3 Low Cost, Low Maintenance Indoor Trees

I’ve never been good at keeping indoor plants alive. After seeing what a huge difference they can make in an indoor space, I’m learning. For me it was important to stick to a few varieties of house plants and learn to master growing those successfully.

Indoor trees are especially tricky because they can be a big investment if you end up killing them, but they make a huge impact. They can add so much color and texture. I picked a few from Ikea since they are so cheap, $24.99 and under. I chose the easiest indoor trees to keep alive and the best indoor trees for my home environment. Here are my three favorites and how to care for them.

low cost low maintenance trees

Ficus Lyrata (Fiddle Leaf Fig Tree)

These tree are in every home decor photo you see on Pinterest. They are pretty expensive if you go to a garden center – $50-$100. At Ikea they are only $19.99. I’ve been able to keep mine going for six months, with a few bumpy patches. Here are my tips for keeping your Fiddle Leaf happy.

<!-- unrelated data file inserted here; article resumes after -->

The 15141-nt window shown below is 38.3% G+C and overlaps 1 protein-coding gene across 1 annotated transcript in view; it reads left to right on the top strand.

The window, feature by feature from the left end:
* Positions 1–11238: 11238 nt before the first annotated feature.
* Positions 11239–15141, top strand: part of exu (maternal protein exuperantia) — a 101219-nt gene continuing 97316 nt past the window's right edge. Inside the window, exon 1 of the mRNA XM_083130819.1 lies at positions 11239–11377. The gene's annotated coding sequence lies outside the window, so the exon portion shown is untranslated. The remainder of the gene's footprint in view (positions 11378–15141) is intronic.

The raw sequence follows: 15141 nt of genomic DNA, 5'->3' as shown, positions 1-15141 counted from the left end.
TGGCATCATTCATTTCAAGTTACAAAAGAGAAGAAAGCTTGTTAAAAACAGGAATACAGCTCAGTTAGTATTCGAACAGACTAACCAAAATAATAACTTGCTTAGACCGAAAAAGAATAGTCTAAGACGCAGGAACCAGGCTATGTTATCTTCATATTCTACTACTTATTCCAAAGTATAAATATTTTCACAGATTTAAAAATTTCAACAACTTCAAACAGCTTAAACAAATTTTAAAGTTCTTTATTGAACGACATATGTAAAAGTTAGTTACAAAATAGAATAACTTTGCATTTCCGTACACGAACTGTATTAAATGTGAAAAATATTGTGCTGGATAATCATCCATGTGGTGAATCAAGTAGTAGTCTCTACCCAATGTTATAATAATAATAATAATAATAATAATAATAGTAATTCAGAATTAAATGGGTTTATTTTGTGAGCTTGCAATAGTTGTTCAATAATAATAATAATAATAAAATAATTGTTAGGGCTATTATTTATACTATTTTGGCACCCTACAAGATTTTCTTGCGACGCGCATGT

Where to Put It – Place the plant where it gets plenty of sunlight, but not direct light. Be sure not to put it in a drafty spot. I started mine off right inside a doorway and it drastically improved when I moved it away from the door. However, the pot is VERY HEAVY, so I recommend if you plan to move any tree start it off on a rolling dolly.

When to Water– Water this plant once a week if it’s warm and every two weeks in the winter. After watering once a week in the cold weather, the leaves started to get brown spots (as you can see in the photo). Once I cut back to every other week, the spots are going away. If you have really dry air in your home in the winter you should spray the leaves with water.

What to Add (fertilize) – Figs should be fertilized once a month Spring to Fall. I like to use this organic fertilizer. When I went looking for this tree at a local nursery they recommended adding Superthrive, a vitamin solution, to the water every time you water. I bought some and use it most of the time.   

How to Pot – Choose a pot that is a few inches larger than the root ball on all sides. Pot in organic soil that has good drainage.  

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This is NOT the easiest plant to grow, but I had to try it after seeing them everywhere in design blogs. Watch this video for more information about caring for your fig.  

Pachira Aquatica (Money Tree)